IFW Dresden, building, courtyard

Cool stacking is more stable

In the Superpuddles Lab researchers stack cuprate crystals to create new superconducting structures that are easier to control.

High-temperature superconductors are ceramic materials and produce the most powerful correlations between electrons in nature. These correlations describe the interdependencies of electrons in the material and are the basis for the possible application of these materials in the next generation of computing and data transmission. Differently from conventional superconductors, in a strongly-correlated system, the interaction between electrons is considered to play an important role. For most weakly-correlated materials, a superconducting state is only reached in a cryogenic atmosphere, at temperatures around -269°Celsius. High-temperature conductors, however, reach this state at -196 °Celsius, the boiling point of the nitrogen usually used for cooling.

For about thirty years, scientists have been investigating how the strong correlations - due to the resistance-free conductivity - can be maintained even at these - from a physical point of view - high temperatures without being limited in their function. To date, producing microprocessor with superconductors is starting to show some results; forming the foundation of some promising application in quantum technology, however the producing of microprocessors with high-temperature superconductors has been a major problem: Some of these materials are oxides, and any interaction with water molecules degrades their conductive properties. However, many of the chemical solutions used by technology companies in clean rooms to control silicon, for example, are based on water molecules, which would require significant manufacturing effort. In addition, interaction with oxygen also affects the properties of the superconductor. Its molecules, which are among the most volatile elements in nature, tend to interact anomalously with the material structure of the oxides at high temperatures and deforming them.

Specific stacking for suitable interfaces

In the Superpuddles Lab at Leibniz Institute for Solid State and Materials Research Dresden, the research team led by Dr. Nicola Poccia has now developed a technique for assembling thin cuprate crystals - as this type of ceramic superconductor is known - in such a way that the resulting structures demonstrate ideal properties for sensory applications and are also comparatively easy to control. The team found that suitable interfaces between the crystals are created when the specific stacking of the individual components performed in the process is carried out under cryogenic temperatures. This process prevents additional oxygen atoms from building into the structure of the superconductor, deforming it and thus damaging the interface between the individual " bricks". The researchers also did not just arrange the structures vertically, but aligned them at an angle to each other. In the tests, the structures were also encapsulated and exhibited significantly more stability than the plain configurations. A new equipment was set up in the laboratory specifically for this method. Simple circuits can be assembled here with the exclusion of water molecules and without the need for polymers or other chemicals that would degrade the properties of the high-temperature superconductor.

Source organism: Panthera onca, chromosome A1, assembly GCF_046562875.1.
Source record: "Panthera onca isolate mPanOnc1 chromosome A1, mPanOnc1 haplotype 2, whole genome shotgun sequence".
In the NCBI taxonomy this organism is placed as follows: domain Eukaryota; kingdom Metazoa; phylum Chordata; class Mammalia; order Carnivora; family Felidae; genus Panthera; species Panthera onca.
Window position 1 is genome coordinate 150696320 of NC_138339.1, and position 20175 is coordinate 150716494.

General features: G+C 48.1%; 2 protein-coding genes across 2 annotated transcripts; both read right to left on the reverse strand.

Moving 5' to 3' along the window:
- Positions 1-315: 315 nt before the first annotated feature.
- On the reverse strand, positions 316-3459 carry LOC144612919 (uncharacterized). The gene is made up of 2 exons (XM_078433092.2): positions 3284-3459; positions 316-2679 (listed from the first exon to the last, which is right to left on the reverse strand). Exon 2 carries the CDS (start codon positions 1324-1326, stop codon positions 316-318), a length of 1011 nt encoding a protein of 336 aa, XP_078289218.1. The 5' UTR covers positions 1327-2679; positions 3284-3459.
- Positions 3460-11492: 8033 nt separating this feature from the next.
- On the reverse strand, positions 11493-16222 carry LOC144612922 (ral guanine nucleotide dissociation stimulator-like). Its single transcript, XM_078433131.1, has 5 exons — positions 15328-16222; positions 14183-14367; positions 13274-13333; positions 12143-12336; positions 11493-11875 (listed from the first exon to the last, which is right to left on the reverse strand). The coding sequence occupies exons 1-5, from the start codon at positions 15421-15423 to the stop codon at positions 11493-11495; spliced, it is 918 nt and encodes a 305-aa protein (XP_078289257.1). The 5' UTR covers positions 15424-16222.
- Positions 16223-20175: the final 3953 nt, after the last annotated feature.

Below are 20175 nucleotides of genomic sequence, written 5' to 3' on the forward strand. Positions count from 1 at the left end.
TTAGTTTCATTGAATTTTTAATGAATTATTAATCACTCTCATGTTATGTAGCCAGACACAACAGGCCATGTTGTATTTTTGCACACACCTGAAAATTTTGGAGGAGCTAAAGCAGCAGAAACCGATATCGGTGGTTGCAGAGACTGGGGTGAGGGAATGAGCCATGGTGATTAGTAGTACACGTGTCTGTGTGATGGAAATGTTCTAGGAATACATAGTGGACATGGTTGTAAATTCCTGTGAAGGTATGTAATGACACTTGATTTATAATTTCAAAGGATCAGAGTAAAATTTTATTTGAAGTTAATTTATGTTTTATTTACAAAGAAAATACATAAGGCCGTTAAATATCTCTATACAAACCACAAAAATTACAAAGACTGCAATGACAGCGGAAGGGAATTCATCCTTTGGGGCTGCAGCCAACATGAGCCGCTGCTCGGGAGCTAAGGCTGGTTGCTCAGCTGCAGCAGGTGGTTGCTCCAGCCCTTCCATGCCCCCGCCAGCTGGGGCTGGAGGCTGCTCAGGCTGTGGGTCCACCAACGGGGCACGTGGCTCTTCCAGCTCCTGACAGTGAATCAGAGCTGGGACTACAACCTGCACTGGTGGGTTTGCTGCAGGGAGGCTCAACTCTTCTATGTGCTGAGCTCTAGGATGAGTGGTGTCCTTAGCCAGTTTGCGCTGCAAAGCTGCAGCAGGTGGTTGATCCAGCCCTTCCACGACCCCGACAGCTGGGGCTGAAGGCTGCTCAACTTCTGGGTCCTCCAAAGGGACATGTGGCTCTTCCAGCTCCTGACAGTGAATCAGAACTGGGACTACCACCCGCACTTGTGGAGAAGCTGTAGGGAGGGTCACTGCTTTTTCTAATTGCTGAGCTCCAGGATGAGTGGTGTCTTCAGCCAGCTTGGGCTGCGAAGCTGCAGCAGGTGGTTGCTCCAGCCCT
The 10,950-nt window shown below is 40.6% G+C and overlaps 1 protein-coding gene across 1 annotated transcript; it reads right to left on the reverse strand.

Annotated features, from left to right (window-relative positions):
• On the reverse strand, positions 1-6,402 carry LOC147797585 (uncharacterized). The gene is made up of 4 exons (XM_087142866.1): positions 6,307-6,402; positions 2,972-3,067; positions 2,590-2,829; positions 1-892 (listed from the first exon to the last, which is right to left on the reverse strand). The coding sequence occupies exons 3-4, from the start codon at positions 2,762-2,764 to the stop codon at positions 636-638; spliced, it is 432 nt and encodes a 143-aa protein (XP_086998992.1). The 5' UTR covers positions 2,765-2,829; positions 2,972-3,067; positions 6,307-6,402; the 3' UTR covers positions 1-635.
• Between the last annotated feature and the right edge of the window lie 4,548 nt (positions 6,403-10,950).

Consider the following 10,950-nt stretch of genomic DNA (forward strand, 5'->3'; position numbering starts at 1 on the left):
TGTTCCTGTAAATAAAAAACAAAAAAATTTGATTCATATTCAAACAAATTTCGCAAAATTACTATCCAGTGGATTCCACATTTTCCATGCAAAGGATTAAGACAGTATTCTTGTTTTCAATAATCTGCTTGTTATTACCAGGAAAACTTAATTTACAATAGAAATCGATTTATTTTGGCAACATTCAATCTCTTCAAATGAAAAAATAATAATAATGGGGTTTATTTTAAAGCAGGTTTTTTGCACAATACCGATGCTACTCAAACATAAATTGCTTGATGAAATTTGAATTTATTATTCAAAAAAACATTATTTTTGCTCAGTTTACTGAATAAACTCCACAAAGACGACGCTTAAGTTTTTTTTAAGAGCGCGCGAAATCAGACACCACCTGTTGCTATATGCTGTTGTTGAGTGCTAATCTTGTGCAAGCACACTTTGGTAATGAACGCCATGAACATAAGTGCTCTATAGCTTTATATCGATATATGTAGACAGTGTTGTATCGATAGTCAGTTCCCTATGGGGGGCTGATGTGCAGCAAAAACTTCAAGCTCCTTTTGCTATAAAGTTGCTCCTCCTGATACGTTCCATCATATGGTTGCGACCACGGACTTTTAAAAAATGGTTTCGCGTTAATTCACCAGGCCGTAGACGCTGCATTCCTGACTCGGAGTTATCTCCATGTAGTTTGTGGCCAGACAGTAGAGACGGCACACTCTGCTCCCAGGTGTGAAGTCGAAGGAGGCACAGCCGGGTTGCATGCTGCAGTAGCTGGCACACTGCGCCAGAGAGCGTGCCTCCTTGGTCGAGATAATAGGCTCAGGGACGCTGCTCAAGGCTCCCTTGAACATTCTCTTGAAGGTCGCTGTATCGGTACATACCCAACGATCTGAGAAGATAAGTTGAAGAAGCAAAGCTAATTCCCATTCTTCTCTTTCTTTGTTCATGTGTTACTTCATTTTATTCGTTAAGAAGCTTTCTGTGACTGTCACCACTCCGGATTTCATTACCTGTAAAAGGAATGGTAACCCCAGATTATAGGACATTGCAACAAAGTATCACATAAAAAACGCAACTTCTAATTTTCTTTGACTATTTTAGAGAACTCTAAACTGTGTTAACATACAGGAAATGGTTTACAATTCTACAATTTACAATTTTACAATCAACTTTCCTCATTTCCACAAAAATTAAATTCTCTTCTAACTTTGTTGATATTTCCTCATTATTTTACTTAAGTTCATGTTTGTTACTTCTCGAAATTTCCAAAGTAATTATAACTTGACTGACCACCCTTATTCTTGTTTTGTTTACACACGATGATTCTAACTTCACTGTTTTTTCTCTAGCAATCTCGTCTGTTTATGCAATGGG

The improved investigation of these three-dimensional cuprate structures of a few tenths of a nanometer created in this way should also make it possible to design completely new circuits in the coming future. These could then not only be used to design new sensor technologies and for computing applications, but also enable scientists to get to the bottom of the mysterious phenomenon of high-temperature superconductivity not only theoretically, but also practically.

Original publication in Advanced Materials, 2023:

Dr. Nicola Poccia
eMail: n.poccia[at]ifw-dresden.de
Phone: +49 351 – 4659 527

Press contact
Patricia Bäuchler
eMail: p.baeuchler[at]ifw-dresden.de
Phone: +49 351 - 4659 249

Vier Personen in weißen Kitteln in einem Labor. Das Licht ist bläulich. Weiterhin sind eine Glovebox, ein Bildschirm und weiter Laboreinrichtung zu sehen.

Research team "Superpuddles Lab" at IFW Dresden (from left to right): Yejin Lee, Mickey Martini at the glovebox, Tommaso Confalone and Dr. Nicola Poccia (Photo: IFW Dresden, R. Uhlemann)